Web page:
I've had a few suggestions passed along, none of which were bad, none of which really grabbed me. I'm not coming up with anything particularly grabbing on my own, either, mind you.
Here's my somewhat rambling thoughts.
While we can argue about what the "first furry story" might be, it's perhaps easiest -- and not inaccurate -- to trace them back to talking animal fables like Aesop's. There's a sense in which writers like E.B. White and James Thurber were doing the first "modern" furry stories, with White's Stuart Little and Thurber's collection of fables -- not to mention his short piece "The White Rabbit Caper," a noir detective story which isn't remotely a stretch to call furry (and like most of Thurber's work, wasn't remotely aimed at children, either). I think of modern furry stories as -- at least ideally -- descendants of Aesop by way of these two New Yorker expatriates as much as by way of modern sf/fantasy and cartoons. While I don't know if he'd have enjoyed furry comics, with some titles Thurber would have recognized authors working in the same space he'd been in.
And this is where I keep returning mentally. As furry authors we're not creating fables in the way Aesop was, to be sure, but there's a sense in which we're doing modern incarnations. I'm up front about my own biases toward magic realism and urban fantasy -- authors like Charles de Lint, Terri Windling, Emma Bull, and those who work different fields but with a similar approach of fantasy breaking through a firmly-grounded modern realism, like Poppy Z. Brite and Christopher Moore. These biases certainly influence my way of looking at things, but I consider the "real" furry writers -- by which I mean simply the ones trying to tell stories with some level of meaning, as opposed to 'yiffstar' fare -- to be modern fabulists.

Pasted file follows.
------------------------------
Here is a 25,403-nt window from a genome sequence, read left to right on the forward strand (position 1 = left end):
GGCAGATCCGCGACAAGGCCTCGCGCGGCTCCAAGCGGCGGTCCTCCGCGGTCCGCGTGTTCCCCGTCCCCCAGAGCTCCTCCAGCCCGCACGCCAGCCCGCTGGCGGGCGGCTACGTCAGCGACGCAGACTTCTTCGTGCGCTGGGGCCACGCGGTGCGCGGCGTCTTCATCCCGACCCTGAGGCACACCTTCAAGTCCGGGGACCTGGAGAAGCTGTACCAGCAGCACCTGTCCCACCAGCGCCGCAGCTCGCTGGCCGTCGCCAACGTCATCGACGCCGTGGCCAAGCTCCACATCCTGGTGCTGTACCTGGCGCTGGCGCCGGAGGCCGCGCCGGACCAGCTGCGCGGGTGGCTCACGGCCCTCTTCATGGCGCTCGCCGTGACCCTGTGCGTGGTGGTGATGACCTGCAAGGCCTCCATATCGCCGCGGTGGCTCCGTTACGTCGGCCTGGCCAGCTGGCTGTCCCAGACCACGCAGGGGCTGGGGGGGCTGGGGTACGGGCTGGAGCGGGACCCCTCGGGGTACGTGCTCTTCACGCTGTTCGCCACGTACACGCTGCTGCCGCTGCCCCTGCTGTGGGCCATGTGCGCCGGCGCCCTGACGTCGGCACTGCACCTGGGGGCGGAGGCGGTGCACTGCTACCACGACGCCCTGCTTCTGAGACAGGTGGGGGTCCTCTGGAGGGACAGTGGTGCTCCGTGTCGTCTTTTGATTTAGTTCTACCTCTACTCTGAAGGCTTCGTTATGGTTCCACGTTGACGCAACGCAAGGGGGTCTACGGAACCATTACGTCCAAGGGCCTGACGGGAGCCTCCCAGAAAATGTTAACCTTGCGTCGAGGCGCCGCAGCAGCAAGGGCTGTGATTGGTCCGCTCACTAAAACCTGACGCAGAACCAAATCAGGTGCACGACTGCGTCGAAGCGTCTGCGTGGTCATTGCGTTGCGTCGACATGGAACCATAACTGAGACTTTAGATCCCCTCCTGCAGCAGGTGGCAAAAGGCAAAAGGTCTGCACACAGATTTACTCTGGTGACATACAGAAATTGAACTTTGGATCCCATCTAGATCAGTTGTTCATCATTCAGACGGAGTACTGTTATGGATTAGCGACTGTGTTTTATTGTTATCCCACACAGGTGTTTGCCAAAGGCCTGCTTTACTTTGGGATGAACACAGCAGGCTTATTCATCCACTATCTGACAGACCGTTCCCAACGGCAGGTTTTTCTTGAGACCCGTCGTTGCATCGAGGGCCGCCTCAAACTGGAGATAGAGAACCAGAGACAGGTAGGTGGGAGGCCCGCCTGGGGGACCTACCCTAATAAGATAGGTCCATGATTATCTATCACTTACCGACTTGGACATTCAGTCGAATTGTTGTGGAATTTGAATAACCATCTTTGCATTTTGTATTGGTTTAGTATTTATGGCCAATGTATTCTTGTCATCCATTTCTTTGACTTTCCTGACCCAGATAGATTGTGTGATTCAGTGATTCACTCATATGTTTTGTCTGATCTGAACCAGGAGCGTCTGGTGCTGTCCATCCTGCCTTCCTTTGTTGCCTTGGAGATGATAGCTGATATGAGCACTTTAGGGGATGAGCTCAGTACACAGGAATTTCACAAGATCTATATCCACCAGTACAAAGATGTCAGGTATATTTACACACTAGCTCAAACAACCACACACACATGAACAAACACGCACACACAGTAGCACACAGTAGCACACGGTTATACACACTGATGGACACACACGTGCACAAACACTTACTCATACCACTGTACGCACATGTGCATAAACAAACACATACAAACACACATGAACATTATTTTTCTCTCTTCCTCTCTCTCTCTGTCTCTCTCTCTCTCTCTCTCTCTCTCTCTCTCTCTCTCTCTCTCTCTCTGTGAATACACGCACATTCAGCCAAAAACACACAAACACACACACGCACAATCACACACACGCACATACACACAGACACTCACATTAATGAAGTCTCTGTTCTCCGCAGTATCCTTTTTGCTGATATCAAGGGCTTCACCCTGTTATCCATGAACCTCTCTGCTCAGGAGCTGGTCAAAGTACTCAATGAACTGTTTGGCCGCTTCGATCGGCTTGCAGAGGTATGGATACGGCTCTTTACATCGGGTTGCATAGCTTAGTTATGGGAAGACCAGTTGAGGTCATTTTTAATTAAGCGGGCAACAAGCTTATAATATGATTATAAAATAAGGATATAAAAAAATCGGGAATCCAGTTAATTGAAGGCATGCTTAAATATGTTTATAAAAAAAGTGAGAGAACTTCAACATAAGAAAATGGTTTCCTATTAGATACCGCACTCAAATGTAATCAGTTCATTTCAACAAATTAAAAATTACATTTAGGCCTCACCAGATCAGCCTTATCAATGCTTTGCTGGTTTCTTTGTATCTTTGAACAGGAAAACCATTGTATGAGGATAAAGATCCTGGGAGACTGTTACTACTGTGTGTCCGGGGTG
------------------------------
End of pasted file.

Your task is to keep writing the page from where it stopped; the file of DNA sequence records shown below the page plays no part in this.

I'm also up front about having literary aspirations here, too. Modern Fabulist doesn't sound like such a bad title, other than being somewhat unwieldy. (I've observed that a lot of more literary small press publications are called the [Something] Review, which I'm not adverse to, although it may be more pretentious than even I want to get.)
At any rate, those are the sort of things I'm batting around -- essentially, something that calls to mind the idea of modern fables and myths. I don't want to get too specific with any given mythology, I don't think; I wouldn't mind working in references to animals but I'm not sure how to do that. Actually naming it after an animal comes to mind, although of course in the furry community that could make the over-sensitive take offense. ("I can't submit a story about a fox to a magazine called Coyotl, can I? Whine!")
And, of course, all "rules" are bendable for a sufficiently cool name. Something we liked about Mythagoras is that it was one word that captured some of these notions and made you think about it, particularly since the word wasn't actually real! (I'd be tempted to use the name once again, but I have a few superstitions about not inviting a third iceberg my way.)